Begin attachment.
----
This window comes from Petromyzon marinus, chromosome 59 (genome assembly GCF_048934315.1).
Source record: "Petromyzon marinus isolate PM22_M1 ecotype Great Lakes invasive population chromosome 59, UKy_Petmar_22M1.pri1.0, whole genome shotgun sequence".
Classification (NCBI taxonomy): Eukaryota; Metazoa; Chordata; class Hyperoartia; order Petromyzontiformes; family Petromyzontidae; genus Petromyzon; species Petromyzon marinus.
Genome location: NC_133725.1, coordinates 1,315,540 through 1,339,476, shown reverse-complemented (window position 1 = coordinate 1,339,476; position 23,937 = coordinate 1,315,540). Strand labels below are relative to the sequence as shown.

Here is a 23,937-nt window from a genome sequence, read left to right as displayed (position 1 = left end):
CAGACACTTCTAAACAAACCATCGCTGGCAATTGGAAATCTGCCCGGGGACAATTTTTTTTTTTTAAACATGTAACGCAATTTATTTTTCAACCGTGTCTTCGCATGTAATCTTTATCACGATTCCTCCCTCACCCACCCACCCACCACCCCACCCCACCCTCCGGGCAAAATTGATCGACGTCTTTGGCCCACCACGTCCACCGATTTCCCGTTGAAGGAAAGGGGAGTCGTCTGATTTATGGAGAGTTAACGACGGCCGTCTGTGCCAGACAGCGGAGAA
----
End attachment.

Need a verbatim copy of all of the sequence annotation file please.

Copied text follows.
This window comes from Petromyzon marinus, chromosome 59 (genome assembly GCF_048934315.1).
Source record: "Petromyzon marinus isolate PM22_M1 ecotype Great Lakes invasive population chromosome 59, UKy_Petmar_22M1.pri1.0, whole genome shotgun sequence".
Classification (NCBI taxonomy): Eukaryota; Metazoa; Chordata; class Hyperoartia; order Petromyzontiformes; family Petromyzontidae; genus Petromyzon; species Petromyzon marinus.
Genome location: NC_133725.1, coordinates 1,315,540 through 1,339,476, shown reverse-complemented (window position 1 = coordinate 1,339,476; position 23,937 = coordinate 1,315,540). Strand labels below are relative to the sequence as shown.

Here is a 23,937-nt window from a genome sequence, read left to right as displayed (position 1 = left end):
CAGACACTTCTAAACAAACCATCGCTGGCAATTGGAAATCTGCCCGGGGACAATTTTTTTTTTTTAAACATGTAACGCAATTTATTTTTCAACCGTGTCTTCGCATGTAATCTTTATCACGATTCCTCCCTCACCCACCCACCCACCACCCCACCCCACCCTCCGGGCAAAATTGATCGACGTCTTTGGCCCACCACGTCCACCGATTTCCCGTTGAAGGAAAGGGGAGTCGTCTGATTTATGGAGAGTTAACGACGGCCGTCTGTGCCAGACAGCGGAGAA